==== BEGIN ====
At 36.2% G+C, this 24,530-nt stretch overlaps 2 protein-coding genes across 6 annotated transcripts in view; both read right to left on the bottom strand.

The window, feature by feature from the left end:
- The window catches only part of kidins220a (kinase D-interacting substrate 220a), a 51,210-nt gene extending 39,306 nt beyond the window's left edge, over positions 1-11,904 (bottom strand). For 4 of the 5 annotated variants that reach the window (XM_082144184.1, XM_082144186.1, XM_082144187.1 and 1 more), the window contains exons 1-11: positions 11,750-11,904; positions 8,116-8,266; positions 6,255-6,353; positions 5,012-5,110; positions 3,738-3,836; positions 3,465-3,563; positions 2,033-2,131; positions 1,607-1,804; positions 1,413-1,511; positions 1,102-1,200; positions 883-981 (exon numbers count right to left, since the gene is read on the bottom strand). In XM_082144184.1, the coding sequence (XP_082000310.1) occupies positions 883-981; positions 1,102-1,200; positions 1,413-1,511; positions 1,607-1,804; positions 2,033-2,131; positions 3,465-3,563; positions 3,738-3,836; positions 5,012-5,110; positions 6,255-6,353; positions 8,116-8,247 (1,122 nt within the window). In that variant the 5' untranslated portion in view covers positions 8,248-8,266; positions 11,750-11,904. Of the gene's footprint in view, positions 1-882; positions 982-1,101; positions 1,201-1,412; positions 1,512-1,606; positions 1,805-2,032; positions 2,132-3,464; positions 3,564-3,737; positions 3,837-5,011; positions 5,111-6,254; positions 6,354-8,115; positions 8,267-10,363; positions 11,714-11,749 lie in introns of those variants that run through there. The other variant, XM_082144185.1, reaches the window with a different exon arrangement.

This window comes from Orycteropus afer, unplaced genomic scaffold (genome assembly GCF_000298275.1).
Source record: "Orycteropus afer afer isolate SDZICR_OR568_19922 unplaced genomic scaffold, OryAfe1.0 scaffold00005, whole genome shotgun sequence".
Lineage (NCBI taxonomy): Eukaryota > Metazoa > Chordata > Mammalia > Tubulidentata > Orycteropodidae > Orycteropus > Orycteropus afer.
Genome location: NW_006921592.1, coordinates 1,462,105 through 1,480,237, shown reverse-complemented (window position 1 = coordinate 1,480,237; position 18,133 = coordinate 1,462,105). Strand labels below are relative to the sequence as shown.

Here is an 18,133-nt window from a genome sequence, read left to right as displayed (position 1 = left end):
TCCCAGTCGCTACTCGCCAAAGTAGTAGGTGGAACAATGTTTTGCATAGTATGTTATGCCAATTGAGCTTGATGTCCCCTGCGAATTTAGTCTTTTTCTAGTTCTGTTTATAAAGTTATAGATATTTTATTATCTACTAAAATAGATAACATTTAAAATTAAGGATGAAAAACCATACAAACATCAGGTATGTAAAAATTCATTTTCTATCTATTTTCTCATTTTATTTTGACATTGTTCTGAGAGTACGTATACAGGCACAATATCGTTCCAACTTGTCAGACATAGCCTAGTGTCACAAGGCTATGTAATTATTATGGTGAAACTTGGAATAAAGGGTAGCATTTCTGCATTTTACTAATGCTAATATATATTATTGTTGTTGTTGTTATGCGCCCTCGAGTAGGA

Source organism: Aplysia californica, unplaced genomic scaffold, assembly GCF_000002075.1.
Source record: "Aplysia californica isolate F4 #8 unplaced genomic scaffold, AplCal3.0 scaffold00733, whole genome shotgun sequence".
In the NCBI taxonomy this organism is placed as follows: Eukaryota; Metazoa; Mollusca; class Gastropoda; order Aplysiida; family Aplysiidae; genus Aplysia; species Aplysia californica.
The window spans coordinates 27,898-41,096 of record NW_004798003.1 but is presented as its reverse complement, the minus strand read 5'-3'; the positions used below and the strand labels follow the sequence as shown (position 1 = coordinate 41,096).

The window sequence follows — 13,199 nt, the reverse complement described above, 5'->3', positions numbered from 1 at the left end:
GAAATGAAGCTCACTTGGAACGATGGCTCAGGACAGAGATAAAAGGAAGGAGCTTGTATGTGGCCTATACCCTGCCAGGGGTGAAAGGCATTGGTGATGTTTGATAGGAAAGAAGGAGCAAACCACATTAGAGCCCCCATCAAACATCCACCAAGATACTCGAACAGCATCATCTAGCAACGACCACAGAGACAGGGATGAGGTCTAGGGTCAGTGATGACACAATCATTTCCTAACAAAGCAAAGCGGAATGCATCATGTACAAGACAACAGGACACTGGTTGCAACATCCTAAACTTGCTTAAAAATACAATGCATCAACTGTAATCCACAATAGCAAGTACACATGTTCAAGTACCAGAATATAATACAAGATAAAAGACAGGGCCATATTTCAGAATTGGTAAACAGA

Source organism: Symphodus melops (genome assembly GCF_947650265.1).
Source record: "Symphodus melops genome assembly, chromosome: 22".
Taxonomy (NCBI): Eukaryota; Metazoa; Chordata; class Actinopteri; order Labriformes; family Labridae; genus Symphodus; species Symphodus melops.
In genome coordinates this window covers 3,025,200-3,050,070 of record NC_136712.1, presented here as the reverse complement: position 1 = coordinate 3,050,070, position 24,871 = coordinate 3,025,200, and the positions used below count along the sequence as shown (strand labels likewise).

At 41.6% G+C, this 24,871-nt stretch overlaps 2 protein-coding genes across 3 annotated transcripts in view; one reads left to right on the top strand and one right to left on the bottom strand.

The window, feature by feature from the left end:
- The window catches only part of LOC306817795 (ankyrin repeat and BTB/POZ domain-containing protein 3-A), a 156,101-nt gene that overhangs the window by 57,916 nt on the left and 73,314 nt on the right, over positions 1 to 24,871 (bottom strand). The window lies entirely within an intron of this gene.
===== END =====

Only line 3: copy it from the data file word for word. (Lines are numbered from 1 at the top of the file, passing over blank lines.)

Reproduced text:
- The window catches only part of kidins220a (kinase D-interacting substrate 220a), a 51,210-nt gene extending 39,306 nt beyond the window's left edge, over positions 1-11,904 (bottom strand). For 4 of the 5 annotated variants that reach the window (XM_082144184.1, XM_082144186.1, XM_082144187.1 and 1 more), the window contains exons 1-11: positions 11,750-11,904; positions 8,116-8,266; positions 6,255-6,353; positions 5,012-5,110; positions 3,738-3,836; positions 3,465-3,563; positions 2,033-2,131; positions 1,607-1,804; positions 1,413-1,511; positions 1,102-1,200; positions 883-981 (exon numbers count right to left, since the gene is read on the bottom strand). In XM_082144184.1, the coding sequence (XP_082000310.1) occupies positions 883-981; positions 1,102-1,200; positions 1,413-1,511; positions 1,607-1,804; positions 2,033-2,131; positions 3,465-3,563; positions 3,738-3,836; positions 5,012-5,110; positions 6,255-6,353; positions 8,116-8,247 (1,122 nt within the window). In that variant the 5' untranslated portion in view covers positions 8,248-8,266; positions 11,750-11,904. Of the gene's footprint in view, positions 1-882; positions 982-1,101; positions 1,201-1,412; positions 1,512-1,606; positions 1,805-2,032; positions 2,132-3,464; positions 3,564-3,737; positions 3,837-5,011; positions 5,111-6,254; positions 6,354-8,115; positions 8,267-10,363; positions 11,714-11,749 lie in introns of those variants that run through there. The other variant, XM_082144185.1, reaches the window with a different exon arrangement.